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Lutheran Social Services Pres. Discusses Closing Programs Due To State Budget Impasse

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Lutheran Social Services of Illinois

The president of Lutheran Social Services of Illinois says his agency's decision to close programs due to a lack of state funding isn't the end of the story. Mark Stutrud says he doesn't know what will happen once a state budget is ultimately passes.

LSSI announced on Friday that it would close down mental health counseling, prison re-entry services and help for seniors as a result of Illinois' political stalemate.

After years of leaner budgets, Stutrud says he had worked to shore up revenues, to get LSSI running leaner. But in an interview with Illinois Public Radio Statehouse Bureau Chief Amanada Vinicky, he says no provider could have been prepared for this: nearly eight months, and no state budget. Waiting on the government to come through with a promised $6 million has forced LSSI to shut down 30 programs that serve nearly 5,000 Illinois residents.  The agency is eliminating 750 positions.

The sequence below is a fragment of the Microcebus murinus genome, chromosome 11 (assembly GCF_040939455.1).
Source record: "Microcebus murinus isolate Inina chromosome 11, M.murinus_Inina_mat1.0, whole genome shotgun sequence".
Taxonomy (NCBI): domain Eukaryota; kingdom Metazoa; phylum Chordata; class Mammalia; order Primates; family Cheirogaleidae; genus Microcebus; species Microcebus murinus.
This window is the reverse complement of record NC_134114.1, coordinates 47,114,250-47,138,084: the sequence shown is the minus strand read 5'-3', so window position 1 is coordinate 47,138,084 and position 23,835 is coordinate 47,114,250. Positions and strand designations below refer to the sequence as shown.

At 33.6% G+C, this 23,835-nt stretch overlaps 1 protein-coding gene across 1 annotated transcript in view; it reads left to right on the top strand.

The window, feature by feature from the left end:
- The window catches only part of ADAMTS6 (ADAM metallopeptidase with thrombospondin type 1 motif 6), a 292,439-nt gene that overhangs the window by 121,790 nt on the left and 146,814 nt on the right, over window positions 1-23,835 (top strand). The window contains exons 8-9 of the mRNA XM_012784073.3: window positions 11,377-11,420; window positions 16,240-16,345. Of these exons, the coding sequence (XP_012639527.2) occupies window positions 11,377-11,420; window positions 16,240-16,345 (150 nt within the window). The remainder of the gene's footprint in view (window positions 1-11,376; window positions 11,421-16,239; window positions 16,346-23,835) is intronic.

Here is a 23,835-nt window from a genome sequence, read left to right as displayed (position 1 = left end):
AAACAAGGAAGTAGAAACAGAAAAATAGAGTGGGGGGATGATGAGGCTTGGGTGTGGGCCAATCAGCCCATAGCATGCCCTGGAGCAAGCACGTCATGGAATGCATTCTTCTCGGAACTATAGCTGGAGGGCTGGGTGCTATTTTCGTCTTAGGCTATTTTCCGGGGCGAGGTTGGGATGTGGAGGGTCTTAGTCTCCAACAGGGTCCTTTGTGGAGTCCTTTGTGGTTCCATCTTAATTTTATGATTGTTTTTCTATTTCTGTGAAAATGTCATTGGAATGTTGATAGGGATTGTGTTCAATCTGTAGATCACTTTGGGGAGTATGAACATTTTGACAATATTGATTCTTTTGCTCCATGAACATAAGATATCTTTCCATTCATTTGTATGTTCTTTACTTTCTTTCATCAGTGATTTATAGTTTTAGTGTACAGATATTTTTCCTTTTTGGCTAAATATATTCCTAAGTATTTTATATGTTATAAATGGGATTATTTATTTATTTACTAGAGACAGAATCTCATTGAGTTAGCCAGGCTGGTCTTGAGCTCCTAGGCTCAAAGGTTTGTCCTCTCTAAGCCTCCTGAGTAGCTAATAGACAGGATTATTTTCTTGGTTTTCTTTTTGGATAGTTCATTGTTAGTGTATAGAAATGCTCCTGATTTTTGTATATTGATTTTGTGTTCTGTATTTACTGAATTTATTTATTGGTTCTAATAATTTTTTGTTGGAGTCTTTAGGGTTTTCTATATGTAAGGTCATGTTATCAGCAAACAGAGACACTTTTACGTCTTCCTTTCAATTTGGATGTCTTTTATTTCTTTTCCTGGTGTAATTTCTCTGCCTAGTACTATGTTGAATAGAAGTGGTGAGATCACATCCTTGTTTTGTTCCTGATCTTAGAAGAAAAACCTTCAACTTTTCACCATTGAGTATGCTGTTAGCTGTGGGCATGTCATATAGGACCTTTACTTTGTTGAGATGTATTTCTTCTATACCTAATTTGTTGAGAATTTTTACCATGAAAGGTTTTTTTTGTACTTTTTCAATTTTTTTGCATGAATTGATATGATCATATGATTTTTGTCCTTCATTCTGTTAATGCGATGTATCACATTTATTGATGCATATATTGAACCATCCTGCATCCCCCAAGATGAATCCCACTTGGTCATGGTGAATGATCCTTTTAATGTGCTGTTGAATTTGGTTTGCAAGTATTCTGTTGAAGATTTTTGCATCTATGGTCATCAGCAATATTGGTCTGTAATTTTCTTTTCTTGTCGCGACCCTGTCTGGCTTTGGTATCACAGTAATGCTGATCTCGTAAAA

Stutrud says he expects lawmakers will eventually pass a two-year budget, covering retroactive, as well as future, spending. 

Whenever that happens, he wonders what will happen next.

“Is there enough new revenue ... to accomplish what we believe to be right in the state of Illinois?" says Stutrud. Or, he wonders, will there be still more cuts to come?

Stutrud says one reason for a lack of progress on a state budget is a lack of pressure. Despite the budget impasse, Illinois is still spending millions of dollars on foster care, Medicaid and other expenses. And public schools are receiving funding, because Gov. Bruce Rauner approved that part of the budget while vetoing other parts of the plan.

Stutrud says that's taken pressure off of politicians to reach a deal.

"There's no doubt,” said Stutrud. “Now I don't know what's in the minds of the legislature or in the mind of the governor. If that were not true, would there be more pressure? Would it have brought the impasse around and resolved it? I would have to say it's a factor. Is it the factor? I don't know."

Other human services have been left out of those deals. 

Governor Bruce Rauner says he's frustrated by the lack of action in Springfield. Democrats blame Rauner for prioritizing an ideological agenda instead of the budget.